Footpaths - from 'The Flitting'

I walk adown the narrow lane,
The nightingale is singing now,
But like to me she seems at loss
For Royce Wood and its shielding bough.
I lean upon the window sill,
The trees and summer happy seem;
Green, sunny green they shine, but still
My heart goes far away to dream.

Of happiness, and thoughts arise
With home-bred pictures many a one,
Green lanes that shut out burning skies
And old crooked stiles to rest upon;
Above them hangs the maple tree,
Below grass swells a velvet hill,
And little footpaths sweet to see
Go seeking sweeter places still,

With bye and bye a brook to cross
Oer which a little arch is thrown:
No brook is here, I feel the loss
From home and friends and all alone.
--The stone pit with its shelvy sides
Seemed hanging rocks in my esteem;
I miss the prospect far and wide
From Langley Bush, and so I seem

John Clare and Footpath Walking

John Clare is the genius of the footpath. So poignant is his statement on the road that it tends to overlay his many and various statements on the footpaths. That wretched road journey, in July 1841, just after his forty-sixth birthday, when he was alone, weakening and penniless, and when he had to, as he said, “lay down with my head towards the north to show myself the steering point in the morning”, was a walk entirely isolated from every other walk he had made, or would ever make.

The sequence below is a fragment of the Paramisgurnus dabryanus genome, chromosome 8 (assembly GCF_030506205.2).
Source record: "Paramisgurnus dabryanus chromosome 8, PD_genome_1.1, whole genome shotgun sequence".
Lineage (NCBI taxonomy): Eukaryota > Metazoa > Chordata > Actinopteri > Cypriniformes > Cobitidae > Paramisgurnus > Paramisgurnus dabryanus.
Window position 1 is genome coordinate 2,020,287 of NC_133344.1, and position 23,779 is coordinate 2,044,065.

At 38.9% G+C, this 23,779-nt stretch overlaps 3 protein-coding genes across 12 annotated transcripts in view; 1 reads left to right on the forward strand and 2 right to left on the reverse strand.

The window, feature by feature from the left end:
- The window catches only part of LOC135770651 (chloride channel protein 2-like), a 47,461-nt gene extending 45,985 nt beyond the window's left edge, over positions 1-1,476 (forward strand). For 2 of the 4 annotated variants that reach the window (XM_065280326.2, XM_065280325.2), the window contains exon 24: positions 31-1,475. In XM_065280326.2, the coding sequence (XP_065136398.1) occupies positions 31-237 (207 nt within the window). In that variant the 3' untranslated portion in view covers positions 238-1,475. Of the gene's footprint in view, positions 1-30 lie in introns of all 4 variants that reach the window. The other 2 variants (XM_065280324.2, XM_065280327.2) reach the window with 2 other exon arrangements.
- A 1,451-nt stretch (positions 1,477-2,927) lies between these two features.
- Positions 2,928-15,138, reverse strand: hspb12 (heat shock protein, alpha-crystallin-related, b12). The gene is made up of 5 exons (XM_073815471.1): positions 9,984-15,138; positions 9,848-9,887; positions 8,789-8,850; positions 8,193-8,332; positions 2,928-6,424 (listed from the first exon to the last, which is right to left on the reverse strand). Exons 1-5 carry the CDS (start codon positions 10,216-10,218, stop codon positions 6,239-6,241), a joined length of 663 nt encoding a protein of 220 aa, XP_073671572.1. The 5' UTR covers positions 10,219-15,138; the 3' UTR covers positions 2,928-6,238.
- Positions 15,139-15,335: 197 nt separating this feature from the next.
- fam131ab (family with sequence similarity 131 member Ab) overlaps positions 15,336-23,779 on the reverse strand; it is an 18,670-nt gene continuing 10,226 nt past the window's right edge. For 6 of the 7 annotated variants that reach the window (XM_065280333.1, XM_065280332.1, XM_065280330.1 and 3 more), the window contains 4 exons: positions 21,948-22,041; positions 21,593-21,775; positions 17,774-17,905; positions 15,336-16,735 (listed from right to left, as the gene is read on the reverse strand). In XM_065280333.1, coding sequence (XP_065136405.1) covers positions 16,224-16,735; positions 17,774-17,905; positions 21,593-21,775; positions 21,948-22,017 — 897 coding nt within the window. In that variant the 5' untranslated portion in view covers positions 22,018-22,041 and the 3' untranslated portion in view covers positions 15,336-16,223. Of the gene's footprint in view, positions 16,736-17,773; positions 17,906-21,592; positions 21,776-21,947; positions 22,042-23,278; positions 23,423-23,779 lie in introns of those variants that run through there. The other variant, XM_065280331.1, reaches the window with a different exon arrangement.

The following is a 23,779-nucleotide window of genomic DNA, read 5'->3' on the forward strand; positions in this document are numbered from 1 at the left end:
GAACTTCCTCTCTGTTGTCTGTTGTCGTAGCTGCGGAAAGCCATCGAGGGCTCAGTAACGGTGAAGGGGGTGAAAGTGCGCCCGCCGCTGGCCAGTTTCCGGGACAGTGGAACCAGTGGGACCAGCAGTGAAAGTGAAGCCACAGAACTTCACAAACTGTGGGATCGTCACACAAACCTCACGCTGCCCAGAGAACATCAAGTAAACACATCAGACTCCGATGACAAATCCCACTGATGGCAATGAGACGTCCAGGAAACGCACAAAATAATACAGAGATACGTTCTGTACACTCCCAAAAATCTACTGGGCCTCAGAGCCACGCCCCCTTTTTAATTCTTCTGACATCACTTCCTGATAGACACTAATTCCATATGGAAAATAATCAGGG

Clare was more than acquainted with the way, that simplest, purest, most eloquent of ways, the footpath. And life only went wrong when he was diverted from it. He knew where he stood. He knew where he should walk. He knew when he should drop down. He knew what no other English writer knew or knows, which is what the English countryman's eyes saw, or sees, in its purity … we know that countless people, whilst on the way to work, or at work itself, are unwittingly visionary, and that they do not pass through these scenes on earth without taking them in, and wondering at them sometimes. What they -- or few of us do, is to drop down in our tracks to write because the need to write is overwhelming, as it is with writers. There were days when Clare could not follow the footpaths. On Thursday 23 September 1824 he writes: